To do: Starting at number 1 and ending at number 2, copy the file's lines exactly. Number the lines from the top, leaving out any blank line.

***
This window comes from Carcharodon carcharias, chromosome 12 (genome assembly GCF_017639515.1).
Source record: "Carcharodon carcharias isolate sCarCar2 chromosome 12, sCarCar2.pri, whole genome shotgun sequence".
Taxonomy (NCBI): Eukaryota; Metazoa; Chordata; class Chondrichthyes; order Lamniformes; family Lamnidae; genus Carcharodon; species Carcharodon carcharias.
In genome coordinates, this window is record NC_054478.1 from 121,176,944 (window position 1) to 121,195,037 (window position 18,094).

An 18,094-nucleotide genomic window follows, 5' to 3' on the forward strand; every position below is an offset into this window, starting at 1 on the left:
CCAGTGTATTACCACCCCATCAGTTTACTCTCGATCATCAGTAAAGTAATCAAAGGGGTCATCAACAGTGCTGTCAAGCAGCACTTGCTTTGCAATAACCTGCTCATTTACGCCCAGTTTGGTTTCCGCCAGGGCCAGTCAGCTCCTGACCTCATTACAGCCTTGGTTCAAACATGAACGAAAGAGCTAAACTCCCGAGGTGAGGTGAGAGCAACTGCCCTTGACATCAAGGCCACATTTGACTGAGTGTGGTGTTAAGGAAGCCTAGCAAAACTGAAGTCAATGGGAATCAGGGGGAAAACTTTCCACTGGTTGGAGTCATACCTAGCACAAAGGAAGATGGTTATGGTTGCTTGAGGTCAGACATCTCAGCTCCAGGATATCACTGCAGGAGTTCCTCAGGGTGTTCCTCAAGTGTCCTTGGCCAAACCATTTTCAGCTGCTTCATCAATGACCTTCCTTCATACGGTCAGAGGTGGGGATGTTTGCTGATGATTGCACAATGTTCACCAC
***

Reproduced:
This window comes from Carcharodon carcharias, chromosome 12 (genome assembly GCF_017639515.1).
Source record: "Carcharodon carcharias isolate sCarCar2 chromosome 12, sCarCar2.pri, whole genome shotgun sequence".